Mississippi’s short-lived and first red snapper season in state waters ended at midnight Sunday, but fishermen who utilized the weekend-only opportunity in July are still being urged to submit catch reports.

The Mississippi Department of Marine Resources created the season for the territorial waters in June after the closing of the short nine-day federal season, and after a discussion of the season with resident anglers. 

Mississippi was the last of the Northern Gulf States to create what is called a non-compliant season outside of federal dates. The non-compliant seasons in Texas, Louisiana and Florida, resident fishermen said, was cutting into the limits and the season length for Mississippi, since the catch for all seasons counted against the annual quota allowed for sport fishermen by federal officials.

DMR officials want to use the voluntary red snapper reporting program to provide accurate catch totals in the future, as the debate on the controversial snapper fishery management continues.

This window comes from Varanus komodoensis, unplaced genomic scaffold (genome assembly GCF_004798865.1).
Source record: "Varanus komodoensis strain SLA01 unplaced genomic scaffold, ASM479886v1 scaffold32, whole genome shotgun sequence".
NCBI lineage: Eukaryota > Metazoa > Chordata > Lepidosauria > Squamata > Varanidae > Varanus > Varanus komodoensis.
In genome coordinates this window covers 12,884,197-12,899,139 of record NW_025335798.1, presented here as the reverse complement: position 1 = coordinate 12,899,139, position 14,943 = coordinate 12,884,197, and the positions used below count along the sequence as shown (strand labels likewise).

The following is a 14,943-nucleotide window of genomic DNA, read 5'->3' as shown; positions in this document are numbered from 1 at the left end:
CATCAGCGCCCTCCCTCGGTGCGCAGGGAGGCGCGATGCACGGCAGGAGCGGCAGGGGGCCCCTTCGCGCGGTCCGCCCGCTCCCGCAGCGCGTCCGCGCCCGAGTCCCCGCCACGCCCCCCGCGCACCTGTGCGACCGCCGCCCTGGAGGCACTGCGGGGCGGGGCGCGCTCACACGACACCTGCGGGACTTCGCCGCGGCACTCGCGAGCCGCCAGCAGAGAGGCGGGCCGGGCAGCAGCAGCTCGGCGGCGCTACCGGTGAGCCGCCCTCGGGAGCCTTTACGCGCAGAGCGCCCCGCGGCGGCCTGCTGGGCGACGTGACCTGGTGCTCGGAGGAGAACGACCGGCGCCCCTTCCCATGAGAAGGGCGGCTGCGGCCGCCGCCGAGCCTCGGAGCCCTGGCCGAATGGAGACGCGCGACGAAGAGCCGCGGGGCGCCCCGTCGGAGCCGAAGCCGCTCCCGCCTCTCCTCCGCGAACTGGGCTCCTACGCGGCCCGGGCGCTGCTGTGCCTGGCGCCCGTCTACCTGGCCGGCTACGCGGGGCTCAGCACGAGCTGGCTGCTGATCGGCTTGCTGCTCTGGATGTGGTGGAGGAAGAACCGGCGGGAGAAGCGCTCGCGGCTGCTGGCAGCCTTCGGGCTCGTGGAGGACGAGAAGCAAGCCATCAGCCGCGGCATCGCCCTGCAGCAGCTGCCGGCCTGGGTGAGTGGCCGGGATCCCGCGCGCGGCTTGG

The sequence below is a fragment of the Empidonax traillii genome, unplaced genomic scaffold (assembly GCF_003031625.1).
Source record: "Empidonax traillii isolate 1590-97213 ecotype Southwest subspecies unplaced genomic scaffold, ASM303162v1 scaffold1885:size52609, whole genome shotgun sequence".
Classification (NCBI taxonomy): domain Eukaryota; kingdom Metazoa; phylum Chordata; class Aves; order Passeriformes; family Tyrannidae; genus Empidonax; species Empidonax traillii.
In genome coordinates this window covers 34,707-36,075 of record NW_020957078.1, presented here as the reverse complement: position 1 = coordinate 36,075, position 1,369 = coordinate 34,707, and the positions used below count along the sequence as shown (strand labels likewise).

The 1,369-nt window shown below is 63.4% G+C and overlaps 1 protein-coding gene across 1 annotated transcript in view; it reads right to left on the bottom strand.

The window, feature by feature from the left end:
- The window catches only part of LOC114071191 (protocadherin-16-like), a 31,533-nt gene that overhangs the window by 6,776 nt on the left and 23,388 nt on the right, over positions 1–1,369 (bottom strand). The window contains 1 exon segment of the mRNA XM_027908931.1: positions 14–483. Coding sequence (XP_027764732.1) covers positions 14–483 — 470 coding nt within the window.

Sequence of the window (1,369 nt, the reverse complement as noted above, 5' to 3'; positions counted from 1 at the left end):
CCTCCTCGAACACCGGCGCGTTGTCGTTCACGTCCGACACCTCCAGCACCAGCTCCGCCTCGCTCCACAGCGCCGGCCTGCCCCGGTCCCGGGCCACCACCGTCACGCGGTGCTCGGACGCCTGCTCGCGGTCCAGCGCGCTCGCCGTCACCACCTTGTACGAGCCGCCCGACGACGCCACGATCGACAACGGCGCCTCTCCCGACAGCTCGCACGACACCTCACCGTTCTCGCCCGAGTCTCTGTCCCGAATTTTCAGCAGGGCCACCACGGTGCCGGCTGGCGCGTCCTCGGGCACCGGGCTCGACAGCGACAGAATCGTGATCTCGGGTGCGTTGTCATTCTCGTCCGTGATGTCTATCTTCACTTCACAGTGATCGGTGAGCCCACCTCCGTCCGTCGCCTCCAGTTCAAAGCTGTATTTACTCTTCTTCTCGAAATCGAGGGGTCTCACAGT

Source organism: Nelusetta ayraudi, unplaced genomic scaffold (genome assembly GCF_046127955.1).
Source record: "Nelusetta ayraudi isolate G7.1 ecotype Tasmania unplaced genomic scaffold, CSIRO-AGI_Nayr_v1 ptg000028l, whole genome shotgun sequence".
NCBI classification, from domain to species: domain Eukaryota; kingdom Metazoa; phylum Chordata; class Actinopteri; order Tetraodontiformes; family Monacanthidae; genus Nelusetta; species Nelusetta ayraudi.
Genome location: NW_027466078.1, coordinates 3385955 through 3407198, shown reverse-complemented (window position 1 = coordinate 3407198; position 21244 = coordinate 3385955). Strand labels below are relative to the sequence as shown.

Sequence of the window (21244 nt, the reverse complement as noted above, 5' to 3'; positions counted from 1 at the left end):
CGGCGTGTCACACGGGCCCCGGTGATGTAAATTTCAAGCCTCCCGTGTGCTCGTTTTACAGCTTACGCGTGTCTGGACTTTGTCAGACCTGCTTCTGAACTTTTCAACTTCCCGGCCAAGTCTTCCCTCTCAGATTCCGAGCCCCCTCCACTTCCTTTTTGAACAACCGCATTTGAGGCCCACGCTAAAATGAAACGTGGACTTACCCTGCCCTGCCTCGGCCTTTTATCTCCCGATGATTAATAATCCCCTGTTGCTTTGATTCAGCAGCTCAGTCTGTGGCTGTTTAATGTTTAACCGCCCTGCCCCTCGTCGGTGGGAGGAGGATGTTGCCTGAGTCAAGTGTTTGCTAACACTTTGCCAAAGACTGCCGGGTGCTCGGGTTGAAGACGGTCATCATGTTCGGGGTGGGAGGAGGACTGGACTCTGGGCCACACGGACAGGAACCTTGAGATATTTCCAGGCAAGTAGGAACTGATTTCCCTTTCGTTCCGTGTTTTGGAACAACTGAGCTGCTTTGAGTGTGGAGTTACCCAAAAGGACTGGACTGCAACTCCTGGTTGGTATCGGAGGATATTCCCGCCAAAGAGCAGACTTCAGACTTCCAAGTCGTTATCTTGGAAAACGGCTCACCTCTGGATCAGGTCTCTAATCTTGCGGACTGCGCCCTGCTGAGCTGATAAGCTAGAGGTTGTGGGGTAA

Anglers can report their catch on the MDMR website, www.dmr.ms.gov, or fill out an information card that is available at local bait shops. Those with iPhones can download a red snapper app on iTunes. A report should be filed for each trip that targets red snapper, even if no snapper were landed. Only one report is required for each trip, and captains are asked to answer the following questions: Vessel owner/captain’s name, vessel owner/captain’s email, vessel registration number, date of trip, number of anglers, duration of trip (hours), number of red snapper landed and public or private access (public or private marina or dock).

Catch cards can be filled out and mailed to Mississippi Department of Marine Resources, Attn: Matt Hill, 1141 Bayview Ave., Biloxi, MS 39530. Comments or information may be emailed to snapper@dmr.ms.gov.

Amberjack season opens Friday

With the close of one season, however, comes an opening to another opportunity. The greater amberjack season reopens on Friday (Aug. 1). The limit is one per day per angler, with a minimum fork length of 30 inches.

Two records certified

The Mississippi Commission on Marine Resources (MCMR) certified two recreational saltwater conventional tackle records in July:

* Billy Bridgett of Ocean Springs caught a 2-pound, 4.2-ounce oyster toadfish (Opsanus tau) on June 6.

* Ryan C. Brushaber of Pascagoula caught a 1-pound, 9.3-ounce speckled hind (Epinephelus drummondhayi) on June 7.